Tekken 3

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Tekken 3
Arcade flyer
Developer(s) Namco
Publisher(s) Namco
Director(s) Masahiro Kimoto
Katsuhiro Harada
Producer(s) Hajime Nakatani
Composer(s) Arcade:
Nobuyoshi Sano
Keiichi Okabe
Nobuyoshi Sano
Keiichi Okabe
Hiroyuki Kawada
Minamo Takahashi
Yuu Miyake
Series Tekken
Platform(s) Arcade, PlayStation, PlayStation 2 (as part of Tekken 5's Arcade History mode)
Release date(s) Arcade
March 20, 1997
  • JP March 26, 1998
  • NA April 29, 1998[1]
  • EU September 12, 1998[2]
Genre(s) Fighting
Mode(s) Single-player, multiplayer
Cabinet Upright
Arcade system Namco System 12

Tekken 3 (Japanese: 鉄拳3?) is the third installment in the popular Tekken fighting game series. It was released in arcades in March 1997, and for the PlayStation in 1998. The original arcade version of the game was released in 2005 for the PlayStation 2 as part of Tekken 5's Arcade History mode. Tekken 3 is still widely considered one of the greatest games of its genre, and of all time.[3] With more than 8.5 million copies sold worldwide, Tekken 3 is the fifth best-selling PlayStation game of all time.

Tekken 3 was the first game released on Namco System 12 hardware (an improvement over the original two Tekken games, which used System 11). It was also the last installment of the series released for the PlayStation. A non-canon sequel was released in 1999 and 2000 in arcades and on the PlayStation 2 respectively, titled Tekken Tag Tournament, followed by the canon sequel, Tekken 4, in arcades and on the PlayStation 2 in 2001 and 2002, respectively.


Tekken 3 maintains the same core fighting system and concept as its predecessors, but brings many improvements, such as significantly more detailed graphics and animations, fifteen new characters added to the game's roster, more modern music, and faster and more fluid gameplay.

Perhaps the most noticeable change from Tekken 2's fighting system is movement reform - whereas the element of depth had been largely insignificant in previous Tekken games (aside from some characters having unique sidesteps and dodging maneuvers), Tekken 3 added emphasis on the third axis, allowing all characters to sidestep in or out of the background by lightly pressing the arcade stick (or tapping the controller button in the console version) towards the corresponding direction. Another big change in movement was that jumping was toned down, no longer allowing fighters to jump to extreme heights (as was present in previous games), but keeping leaps to reasonable, realistic heights. This made air combat more controllable, and put more use to sidestep dodges, as jumping no longer became a universal dodge move that was flying above all of the ground moves. Other than that, the improved engine allowed for quick recoveries from knockdowns, more escapes from tackles and stuns, better juggling (as many old moves had changed parameters, allowing them to connect in combo-situations, where they wouldn't connect in previous games), and extra newly created combo throws.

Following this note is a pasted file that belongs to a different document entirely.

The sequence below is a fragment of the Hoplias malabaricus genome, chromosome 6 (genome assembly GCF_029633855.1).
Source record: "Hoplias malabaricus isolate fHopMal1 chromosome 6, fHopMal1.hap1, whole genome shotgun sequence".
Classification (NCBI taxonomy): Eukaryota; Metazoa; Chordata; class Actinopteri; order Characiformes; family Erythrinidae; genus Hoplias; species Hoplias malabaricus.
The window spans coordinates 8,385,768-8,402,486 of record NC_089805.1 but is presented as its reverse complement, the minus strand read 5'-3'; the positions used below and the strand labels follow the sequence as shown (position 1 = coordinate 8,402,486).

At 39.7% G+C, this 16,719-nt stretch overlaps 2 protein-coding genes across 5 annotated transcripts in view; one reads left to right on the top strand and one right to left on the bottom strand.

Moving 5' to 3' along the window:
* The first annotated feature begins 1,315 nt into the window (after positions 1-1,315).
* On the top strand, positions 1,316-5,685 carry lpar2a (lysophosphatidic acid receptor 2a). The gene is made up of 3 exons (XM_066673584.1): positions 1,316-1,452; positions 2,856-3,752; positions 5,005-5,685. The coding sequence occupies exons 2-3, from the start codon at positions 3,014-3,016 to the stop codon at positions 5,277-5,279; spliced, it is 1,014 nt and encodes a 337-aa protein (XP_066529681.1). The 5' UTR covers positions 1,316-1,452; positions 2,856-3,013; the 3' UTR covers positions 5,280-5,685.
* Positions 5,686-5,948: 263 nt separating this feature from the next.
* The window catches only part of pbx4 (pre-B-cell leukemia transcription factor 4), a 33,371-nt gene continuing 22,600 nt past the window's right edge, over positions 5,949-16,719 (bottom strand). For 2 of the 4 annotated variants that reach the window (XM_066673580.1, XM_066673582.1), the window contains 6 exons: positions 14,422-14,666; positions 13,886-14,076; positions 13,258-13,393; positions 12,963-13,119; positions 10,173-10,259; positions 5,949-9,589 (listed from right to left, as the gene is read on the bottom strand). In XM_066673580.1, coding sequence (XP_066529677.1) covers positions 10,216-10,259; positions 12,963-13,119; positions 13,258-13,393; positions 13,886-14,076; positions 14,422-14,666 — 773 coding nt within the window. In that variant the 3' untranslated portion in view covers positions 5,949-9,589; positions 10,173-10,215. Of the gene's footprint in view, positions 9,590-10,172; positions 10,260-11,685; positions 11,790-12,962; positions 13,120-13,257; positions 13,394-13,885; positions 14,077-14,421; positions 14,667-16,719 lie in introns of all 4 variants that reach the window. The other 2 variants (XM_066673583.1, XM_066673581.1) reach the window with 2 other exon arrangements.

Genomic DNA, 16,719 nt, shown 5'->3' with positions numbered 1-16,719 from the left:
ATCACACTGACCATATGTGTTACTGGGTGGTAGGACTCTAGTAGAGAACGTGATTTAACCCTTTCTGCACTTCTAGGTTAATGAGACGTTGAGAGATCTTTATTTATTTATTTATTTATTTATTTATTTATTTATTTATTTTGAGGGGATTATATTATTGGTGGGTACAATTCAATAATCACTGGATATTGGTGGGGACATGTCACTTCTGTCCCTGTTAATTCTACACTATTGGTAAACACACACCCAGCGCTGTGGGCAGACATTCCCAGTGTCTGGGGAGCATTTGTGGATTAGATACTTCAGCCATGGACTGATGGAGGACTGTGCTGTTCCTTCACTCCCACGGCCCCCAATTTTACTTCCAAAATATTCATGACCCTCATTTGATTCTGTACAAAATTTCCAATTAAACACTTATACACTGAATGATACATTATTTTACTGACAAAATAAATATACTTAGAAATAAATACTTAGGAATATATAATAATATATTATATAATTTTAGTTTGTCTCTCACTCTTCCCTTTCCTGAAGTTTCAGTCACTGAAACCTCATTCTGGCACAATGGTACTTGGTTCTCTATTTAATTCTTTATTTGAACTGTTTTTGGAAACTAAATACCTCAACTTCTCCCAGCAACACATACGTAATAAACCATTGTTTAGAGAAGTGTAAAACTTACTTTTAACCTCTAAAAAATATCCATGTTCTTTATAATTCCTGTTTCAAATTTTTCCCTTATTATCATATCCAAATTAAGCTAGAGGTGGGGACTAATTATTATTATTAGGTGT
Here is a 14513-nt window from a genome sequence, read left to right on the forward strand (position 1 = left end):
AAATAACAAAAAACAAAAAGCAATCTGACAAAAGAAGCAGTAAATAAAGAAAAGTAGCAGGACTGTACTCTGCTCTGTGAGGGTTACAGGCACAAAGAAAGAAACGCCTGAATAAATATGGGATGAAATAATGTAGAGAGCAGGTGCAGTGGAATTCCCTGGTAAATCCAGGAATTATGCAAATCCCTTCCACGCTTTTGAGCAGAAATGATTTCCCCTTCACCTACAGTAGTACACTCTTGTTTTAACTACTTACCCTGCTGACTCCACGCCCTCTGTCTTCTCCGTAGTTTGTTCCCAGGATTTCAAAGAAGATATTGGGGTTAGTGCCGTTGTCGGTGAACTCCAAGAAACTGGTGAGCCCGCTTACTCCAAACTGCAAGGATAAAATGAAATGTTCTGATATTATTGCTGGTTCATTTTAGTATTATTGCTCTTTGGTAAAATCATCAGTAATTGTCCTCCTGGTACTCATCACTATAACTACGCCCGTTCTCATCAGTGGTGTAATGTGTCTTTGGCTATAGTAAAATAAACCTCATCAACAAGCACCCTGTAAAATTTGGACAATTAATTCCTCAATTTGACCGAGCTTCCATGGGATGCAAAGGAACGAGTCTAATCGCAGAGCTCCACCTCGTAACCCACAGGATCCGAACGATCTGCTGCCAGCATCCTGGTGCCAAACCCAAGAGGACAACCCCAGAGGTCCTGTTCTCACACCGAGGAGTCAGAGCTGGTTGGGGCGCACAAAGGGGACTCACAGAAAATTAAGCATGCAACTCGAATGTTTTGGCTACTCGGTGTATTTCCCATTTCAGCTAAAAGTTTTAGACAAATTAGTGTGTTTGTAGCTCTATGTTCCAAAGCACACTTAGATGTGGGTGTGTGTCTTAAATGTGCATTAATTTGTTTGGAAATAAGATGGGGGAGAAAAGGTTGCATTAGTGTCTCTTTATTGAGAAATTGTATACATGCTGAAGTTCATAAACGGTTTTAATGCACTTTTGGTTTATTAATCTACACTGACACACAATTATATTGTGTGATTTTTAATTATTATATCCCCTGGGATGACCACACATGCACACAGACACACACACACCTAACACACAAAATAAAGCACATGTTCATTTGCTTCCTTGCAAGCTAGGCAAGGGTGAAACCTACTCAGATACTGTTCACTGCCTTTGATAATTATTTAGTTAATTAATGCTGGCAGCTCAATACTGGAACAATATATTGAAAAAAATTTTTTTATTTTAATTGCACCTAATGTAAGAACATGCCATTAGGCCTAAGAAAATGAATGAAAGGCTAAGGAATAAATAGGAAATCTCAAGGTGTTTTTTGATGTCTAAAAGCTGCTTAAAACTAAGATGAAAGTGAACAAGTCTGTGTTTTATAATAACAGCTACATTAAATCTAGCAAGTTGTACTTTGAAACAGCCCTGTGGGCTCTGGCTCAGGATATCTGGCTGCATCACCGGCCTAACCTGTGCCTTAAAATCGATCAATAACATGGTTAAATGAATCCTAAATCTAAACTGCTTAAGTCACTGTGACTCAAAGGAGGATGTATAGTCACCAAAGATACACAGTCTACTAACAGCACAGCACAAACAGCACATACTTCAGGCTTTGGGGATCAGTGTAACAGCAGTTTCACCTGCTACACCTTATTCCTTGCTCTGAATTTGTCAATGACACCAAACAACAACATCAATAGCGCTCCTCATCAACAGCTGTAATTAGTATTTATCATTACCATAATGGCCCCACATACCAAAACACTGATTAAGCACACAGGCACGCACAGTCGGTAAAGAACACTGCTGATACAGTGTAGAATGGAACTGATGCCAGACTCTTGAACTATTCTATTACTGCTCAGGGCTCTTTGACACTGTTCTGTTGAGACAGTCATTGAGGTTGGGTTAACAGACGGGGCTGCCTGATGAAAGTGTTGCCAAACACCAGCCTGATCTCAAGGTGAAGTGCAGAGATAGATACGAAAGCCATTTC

Tekken 3 was the first Tekken to feature a beat 'em up minigame called "Tekken Force", which pitted the player in various stages against enemies in a side-scrolling fashion. If the player succeeds in beating the minigame four times, Dr. Bosconovitch would be a playable character (after the player defeats him). This was continued in Tekken 4 and succeeded by the Devil Within minigame in Tekken 5, but Boskonovitch was dropped as a playable character after Tekken 3 until the release of Tekken Tag Tournament 2. There is also a minigame "Tekken Ball", similar to beach volleyball, where one has to hit the ball with a powerful attack to hurt the opponent or try to hit the ball in such a way that it hits the ground in the opponent's area, thus causing damage.


Nineteen years after the King of the Iron Fist Tournament 2, Heihachi Mishima has established the Tekken Force: a paramilitary organization dedicated to the protection of the Mishima Zaibatsu. A squadron of the Tekken Force searches an ancient temple located in Mexico under the premise of an excavation project. Soon after arriving there, Heihachi learns that they have been obliterated by a mysterious yet malevolent creature who is known simply as Ogre. Heihachi, having captured a brief glimpse of Ogre with his own two eyes before its immediate disappearance now seeks to capture Ogre in the hopes of harnessing its immense fighting power for his own personal gain. Soon after, various martial artists end up dead, attacked, or missing from all over the world, with Ogre behind it.